Myths Wrapped in Analogy Shielded by an Illusion
I’d like to point out a few articles that floated to my attention this week. The first of which is… well mine and it shapes the way I’m seeing the others.
In Harvesting more than Metaphors, I shared a concept that AMI and our EDA University Center is tackling. We appreciate start-up and entrepreneurial efforts and like the green thumbs practicing economic gardening we see a real need to help existing businesses. However we see, through our research and experience, opportunity when communities learn to leverage their existing businesses. In the article I extended the economic gardening metaphor just a bit to consider not only the garden but also micro-climates. Every gardener like every planner knows, you shouldn’t grow tomatoes in a desert and there’s no reason to plant cactus in a wetland. We suggest the major companies in a region are fundamental to creating the business climate in a region. The major companies need not coddling nor reaping but challenging and engaging.
One of the insights we borrowed for this idea came from the research of the brothers Heath. Chip and Dan pointed out in an article clear back in 2007, Made-to-Stick, March 2007 , it is about the mythology around the entrepreneurial start-up. They point out how the great start-up idols Steve Jobs and Steve Wozniak did not emerge from cool concrete and rusted hedge trimmers in a silicone valley garage but rather from the nurturing hands of then powerhouse Atari and perennial tech giant HP.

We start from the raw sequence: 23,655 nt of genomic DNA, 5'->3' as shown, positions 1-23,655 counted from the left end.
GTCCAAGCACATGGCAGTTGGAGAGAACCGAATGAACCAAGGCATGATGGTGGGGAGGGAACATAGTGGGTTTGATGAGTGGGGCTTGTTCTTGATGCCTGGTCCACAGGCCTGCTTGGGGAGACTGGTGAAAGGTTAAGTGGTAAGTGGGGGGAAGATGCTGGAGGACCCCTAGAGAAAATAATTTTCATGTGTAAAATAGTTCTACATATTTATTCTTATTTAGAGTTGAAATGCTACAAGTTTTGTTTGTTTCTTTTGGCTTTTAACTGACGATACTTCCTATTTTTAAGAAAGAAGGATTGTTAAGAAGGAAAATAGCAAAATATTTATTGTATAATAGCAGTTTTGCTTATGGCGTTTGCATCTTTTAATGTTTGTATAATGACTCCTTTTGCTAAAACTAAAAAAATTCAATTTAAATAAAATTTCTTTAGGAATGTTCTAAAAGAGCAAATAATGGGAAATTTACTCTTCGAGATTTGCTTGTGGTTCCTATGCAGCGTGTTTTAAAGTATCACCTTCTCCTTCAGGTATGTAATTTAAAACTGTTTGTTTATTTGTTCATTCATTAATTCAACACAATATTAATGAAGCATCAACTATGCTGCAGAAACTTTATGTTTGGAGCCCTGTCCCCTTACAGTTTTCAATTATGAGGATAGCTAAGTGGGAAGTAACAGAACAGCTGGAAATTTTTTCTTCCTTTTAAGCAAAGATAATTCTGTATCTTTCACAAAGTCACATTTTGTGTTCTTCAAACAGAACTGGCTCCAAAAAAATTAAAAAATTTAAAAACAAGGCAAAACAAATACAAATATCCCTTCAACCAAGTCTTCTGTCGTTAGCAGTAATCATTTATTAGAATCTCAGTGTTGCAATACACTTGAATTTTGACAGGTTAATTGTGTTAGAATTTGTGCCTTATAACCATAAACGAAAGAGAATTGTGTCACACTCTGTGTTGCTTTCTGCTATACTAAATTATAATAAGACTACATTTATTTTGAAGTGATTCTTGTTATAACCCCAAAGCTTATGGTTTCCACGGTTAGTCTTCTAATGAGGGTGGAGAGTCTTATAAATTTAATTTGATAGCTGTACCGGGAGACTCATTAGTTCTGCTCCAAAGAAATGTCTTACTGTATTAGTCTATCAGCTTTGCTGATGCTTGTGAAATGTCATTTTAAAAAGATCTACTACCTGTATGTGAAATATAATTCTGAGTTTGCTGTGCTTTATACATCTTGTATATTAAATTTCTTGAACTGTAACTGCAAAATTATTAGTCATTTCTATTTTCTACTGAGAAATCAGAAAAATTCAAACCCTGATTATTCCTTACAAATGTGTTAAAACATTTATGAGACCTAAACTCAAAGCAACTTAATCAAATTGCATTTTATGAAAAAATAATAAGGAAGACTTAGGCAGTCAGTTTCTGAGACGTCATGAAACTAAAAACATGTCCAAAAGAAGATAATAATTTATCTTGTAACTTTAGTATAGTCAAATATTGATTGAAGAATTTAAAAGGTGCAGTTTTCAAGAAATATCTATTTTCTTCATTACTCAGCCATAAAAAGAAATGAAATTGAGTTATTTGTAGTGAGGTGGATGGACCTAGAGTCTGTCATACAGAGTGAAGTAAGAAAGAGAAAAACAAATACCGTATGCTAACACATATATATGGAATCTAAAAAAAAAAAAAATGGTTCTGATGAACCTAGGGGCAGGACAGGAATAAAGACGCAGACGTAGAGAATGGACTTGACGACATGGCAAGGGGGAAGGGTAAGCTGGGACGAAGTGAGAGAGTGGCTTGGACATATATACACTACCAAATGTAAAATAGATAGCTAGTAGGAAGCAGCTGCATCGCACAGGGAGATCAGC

In other words, companies aren’t born in garages. Companies are born in companies.
It seems that a certain part of the economic development community is banking on this myth. Supported by a narrow look of data that points out how a majority of job growth is created by start ups and new ventures.
We contend that an environment can be created that encourages this form of sympathetic
Speaking of borrowing from the Heath brothers, this week in the New Yorker Malcom Gladwell tilted at another myth this time the Creation Myth. This article points to the complementary relationship between ‘old hat’ and start-up the example Mr. Gladwell points us to the computer mouse. The peripheral, while born at Xerox was nurtured (and commercialized) at Apple. He advocates, or accepts as inevitable the fact that businesses have certain competences in terms of the stages of an innovation’s development. Identifying and helping others identify where on the innovation spectrum a company thrives is one of the critical parts of our business profiling concept.
The last new article came in the form a radio broadcast from This American Life. The episode titled “How To Create a Job” wrestles openly with the value of economic development in making jobs. Measuring and maximizing impact is an issue that confound nearly every mission driven organization. Having the issue laundered in the open on national radio could be valuable for the greater population to hear. The calculus of input, effort and output needs careful consideration.
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